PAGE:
Distortion of pwm signals

Thread Starter

yassser

Joined Jul 25, 2011
91
Hello ,

I'm making a dc motor control system , I have a control ct. and a power ct (H-bridge configuration) , the PWM control signals need to be transferred a long way to the power ct. in a noisy environment , when I used the oscilloscope to view the signals , I found the signals to be very distorted as shown in the figure when it reached the power ct. which caused fatal results .


I understand this is because the inductance of the cable , but I can't understand it mathematically and physically , can someone please illustrate it for me , and is there some way to prevent this kind of distortion ?

note: i use a shielded cable to transfer the signal
 

#12

Joined Nov 30, 2010
18,076
I need to see a drawing of the driver circuitry to figure out why you aren't getting a fast enough move in the positive direction.

Schematic, please.
 
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#12

Joined Nov 30, 2010
18,076
That's an open collector driver...it has no positive drive. You must provide more pull up current with a resistor.
 

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Thread Starter

yassser

Joined Jul 25, 2011
91
i do have a 10K pull-up resistor , may be I need to reduce it .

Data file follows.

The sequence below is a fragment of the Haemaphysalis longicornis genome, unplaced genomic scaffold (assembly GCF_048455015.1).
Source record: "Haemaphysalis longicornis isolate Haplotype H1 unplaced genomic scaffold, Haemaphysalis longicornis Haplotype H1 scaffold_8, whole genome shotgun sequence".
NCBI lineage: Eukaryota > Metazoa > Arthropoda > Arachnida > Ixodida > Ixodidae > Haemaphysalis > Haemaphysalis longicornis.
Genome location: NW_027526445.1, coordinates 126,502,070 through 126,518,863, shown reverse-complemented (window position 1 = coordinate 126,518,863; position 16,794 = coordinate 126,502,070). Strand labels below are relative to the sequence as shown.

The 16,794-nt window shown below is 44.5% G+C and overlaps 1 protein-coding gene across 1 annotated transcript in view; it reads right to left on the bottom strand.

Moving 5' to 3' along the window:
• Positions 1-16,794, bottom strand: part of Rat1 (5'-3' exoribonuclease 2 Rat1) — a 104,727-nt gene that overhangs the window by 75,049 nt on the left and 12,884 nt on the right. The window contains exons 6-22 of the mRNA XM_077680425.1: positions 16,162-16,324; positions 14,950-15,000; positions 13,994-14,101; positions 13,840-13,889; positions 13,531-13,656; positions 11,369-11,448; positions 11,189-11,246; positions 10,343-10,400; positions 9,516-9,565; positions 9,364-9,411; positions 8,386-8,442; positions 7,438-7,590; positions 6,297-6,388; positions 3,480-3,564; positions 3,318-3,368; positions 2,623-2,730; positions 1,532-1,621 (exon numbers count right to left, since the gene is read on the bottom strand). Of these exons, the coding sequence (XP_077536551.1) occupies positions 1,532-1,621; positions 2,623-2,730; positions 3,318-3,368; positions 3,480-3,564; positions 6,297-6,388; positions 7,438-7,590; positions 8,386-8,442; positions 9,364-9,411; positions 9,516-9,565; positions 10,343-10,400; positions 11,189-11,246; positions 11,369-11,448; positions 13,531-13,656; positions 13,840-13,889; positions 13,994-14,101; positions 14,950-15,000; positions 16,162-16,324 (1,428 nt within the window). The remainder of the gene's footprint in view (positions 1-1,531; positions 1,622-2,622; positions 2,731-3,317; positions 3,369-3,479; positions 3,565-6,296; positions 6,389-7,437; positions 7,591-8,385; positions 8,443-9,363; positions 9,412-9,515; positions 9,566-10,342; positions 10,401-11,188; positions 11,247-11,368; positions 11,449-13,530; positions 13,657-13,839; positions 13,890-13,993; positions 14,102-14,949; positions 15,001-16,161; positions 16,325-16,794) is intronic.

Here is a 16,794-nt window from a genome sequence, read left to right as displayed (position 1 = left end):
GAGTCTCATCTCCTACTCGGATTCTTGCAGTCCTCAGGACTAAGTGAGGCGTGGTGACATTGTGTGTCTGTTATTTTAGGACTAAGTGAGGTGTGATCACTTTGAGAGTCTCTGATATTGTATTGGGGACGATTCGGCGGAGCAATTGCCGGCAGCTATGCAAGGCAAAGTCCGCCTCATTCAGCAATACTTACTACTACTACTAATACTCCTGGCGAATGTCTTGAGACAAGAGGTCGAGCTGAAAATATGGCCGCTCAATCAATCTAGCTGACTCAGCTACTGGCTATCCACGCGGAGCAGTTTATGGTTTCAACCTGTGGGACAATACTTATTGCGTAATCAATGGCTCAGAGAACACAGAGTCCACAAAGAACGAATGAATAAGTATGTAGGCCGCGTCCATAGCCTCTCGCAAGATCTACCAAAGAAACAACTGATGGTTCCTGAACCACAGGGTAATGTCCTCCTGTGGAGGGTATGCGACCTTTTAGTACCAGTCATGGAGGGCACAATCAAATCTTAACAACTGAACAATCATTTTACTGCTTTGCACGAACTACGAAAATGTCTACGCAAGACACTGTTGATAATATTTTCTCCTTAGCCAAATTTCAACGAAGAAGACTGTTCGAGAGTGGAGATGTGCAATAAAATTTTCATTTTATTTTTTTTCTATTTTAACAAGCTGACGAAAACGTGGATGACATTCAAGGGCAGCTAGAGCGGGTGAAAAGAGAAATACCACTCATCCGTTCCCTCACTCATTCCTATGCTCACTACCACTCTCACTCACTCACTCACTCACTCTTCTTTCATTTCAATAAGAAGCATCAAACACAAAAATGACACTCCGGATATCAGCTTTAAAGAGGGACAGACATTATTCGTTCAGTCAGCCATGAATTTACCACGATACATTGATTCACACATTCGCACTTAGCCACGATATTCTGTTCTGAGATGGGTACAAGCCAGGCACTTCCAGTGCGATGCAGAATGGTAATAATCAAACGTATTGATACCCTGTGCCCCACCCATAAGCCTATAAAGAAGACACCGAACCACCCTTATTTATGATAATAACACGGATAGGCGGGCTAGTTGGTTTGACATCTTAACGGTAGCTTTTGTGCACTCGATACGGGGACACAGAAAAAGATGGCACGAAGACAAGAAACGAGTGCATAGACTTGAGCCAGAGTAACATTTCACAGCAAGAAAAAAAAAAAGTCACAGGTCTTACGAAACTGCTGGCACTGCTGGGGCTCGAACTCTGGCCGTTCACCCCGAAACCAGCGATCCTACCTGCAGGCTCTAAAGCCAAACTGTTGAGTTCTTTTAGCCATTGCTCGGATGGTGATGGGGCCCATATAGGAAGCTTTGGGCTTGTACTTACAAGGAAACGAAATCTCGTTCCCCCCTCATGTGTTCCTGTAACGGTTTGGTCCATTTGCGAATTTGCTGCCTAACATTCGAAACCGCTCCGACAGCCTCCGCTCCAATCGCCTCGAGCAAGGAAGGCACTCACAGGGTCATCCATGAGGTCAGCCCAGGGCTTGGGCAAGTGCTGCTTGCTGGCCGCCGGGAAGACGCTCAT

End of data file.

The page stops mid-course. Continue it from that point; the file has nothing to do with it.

I checked the max232 line driver , the problem is that its delay is 500ns , these pwm signals have to be synchronized and these high delay times isn't acceptable , I could use a transistor to level shift the signals to high voltage to reduce noise effect and use a smaller pull up resistance , would that work?
 

#12

Joined Nov 30, 2010
18,076
I see the 10k pull up resistor. It is too much resistance.
This driver can sink as much as 50 ma. The smallest possible resistance is 100 ohms. Try something around 1k ohms.
 

Thread Starter

yassser

Joined Jul 25, 2011
91
okay , i will .

but can you please explain to me why does the signal look like if a cap is being charged , why does it have this shape ? and would reducing the resistance reduce the time constant ? i mean what is the mathematical reason ?
 

#12

Joined Nov 30, 2010
18,076
The shielded cable is a capacitor. It has picofarads per meter. You can treat it as if the driver only sees a capacitor.
 

Audioguru

Joined Dec 20, 2007
11,251
can you please explain to me why does the signal look like if a cap is being charged , why does it have this shape ? and would reducing the resistance reduce the time constant ? i mean what is the mathematical reason ?
The 10k resistance and the high capacitance of the long cable slow down the risetime.
 

crutschow

Joined Mar 14, 2008
23,158
but can you please explain to me why does the signal look like if a cap is being charged , why does it have this shape ? and would reducing the resistance reduce the time constant ? i mean what is the mathematical reason ?
The signal looks like a cap being charged because it is. Look up the capacitance of the shielded cable. It's likely somewhere around 50pF/ft. For 10 meters that would be 1.6nF. (You can also measure it with a capacitance meter). So you need to reduce the driver impedance to charge that capacitance and provide the RC risetime you want. Remember that the signal rises to 63% of its final value in one RC time-constant and will go to 98% of its final value in 4 time-constants.
 
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